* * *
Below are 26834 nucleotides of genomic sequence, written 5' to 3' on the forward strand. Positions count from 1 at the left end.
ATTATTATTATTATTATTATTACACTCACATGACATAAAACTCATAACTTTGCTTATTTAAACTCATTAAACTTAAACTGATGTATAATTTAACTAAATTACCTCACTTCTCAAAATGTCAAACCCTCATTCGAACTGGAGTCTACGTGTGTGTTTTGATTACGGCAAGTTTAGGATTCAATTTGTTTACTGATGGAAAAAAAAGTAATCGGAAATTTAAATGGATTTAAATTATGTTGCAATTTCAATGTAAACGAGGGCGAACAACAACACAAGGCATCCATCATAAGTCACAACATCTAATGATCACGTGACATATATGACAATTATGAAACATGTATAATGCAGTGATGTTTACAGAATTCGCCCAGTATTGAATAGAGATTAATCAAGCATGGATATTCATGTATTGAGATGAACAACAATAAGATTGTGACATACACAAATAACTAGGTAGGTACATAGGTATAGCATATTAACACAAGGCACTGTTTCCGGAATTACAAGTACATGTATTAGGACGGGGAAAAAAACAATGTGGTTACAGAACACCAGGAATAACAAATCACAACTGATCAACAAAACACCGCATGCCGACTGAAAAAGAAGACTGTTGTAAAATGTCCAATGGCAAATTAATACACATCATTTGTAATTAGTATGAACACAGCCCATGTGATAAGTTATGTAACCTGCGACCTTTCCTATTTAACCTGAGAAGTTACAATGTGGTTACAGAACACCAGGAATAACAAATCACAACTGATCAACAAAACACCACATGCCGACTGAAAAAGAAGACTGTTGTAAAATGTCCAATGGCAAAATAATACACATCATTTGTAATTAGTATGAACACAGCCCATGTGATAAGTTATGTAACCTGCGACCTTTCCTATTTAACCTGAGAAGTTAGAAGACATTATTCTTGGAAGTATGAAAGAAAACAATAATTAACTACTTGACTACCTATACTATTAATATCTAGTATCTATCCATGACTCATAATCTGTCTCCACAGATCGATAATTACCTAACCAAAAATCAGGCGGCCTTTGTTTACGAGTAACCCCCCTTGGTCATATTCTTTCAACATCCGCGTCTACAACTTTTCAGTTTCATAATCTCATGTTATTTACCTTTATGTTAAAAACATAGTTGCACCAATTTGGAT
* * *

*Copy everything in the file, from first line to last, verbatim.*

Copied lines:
Below are 26834 nucleotides of genomic sequence, written 5' to 3' on the forward strand. Positions count from 1 at the left end.
ATTATTATTATTATTATTATTACACTCACATGACATAAAACTCATAACTTTGCTTATTTAAACTCATTAAACTTAAACTGATGTATAATTTAACTAAATTACCTCACTTCTCAAAATGTCAAACCCTCATTCGAACTGGAGTCTACGTGTGTGTTTTGATTACGGCAAGTTTAGGATTCAATTTGTTTACTGATGGAAAAAAAAGTAATCGGAAATTTAAATGGATTTAAATTATGTTGCAATTTCAATGTAAACGAGGGCGAACAACAACACAAGGCATCCATCATAAGTCACAACATCTAATGATCACGTGACATATATGACAATTATGAAACATGTATAATGCAGTGATGTTTACAGAATTCGCCCAGTATTGAATAGAGATTAATCAAGCATGGATATTCATGTATTGAGATGAACAACAATAAGATTGTGACATACACAAATAACTAGGTAGGTACATAGGTATAGCATATTAACACAAGGCACTGTTTCCGGAATTACAAGTACATGTATTAGGACGGGGAAAAAAACAATGTGGTTACAGAACACCAGGAATAACAAATCACAACTGATCAACAAAACACCGCATGCCGACTGAAAAAGAAGACTGTTGTAAAATGTCCAATGGCAAATTAATACACATCATTTGTAATTAGTATGAACACAGCCCATGTGATAAGTTATGTAACCTGCGACCTTTCCTATTTAACCTGAGAAGTTACAATGTGGTTACAGAACACCAGGAATAACAAATCACAACTGATCAACAAAACACCACATGCCGACTGAAAAAGAAGACTGTTGTAAAATGTCCAATGGCAAAATAATACACATCATTTGTAATTAGTATGAACACAGCCCATGTGATAAGTTATGTAACCTGCGACCTTTCCTATTTAACCTGAGAAGTTAGAAGACATTATTCTTGGAAGTATGAAAGAAAACAATAATTAACTACTTGACTACCTATACTATTAATATCTAGTATCTATCCATGACTCATAATCTGTCTCCACAGATCGATAATTACCTAACCAAAAATCAGGCGGCCTTTGTTTACGAGTAACCCCCCTTGGTCATATTCTTTCAACATCCGCGTCTACAACTTTTCAGTTTCATAATCTCATGTTATTTACCTTTATGTTAAAAACATAGTTGCACCAATTTGGAT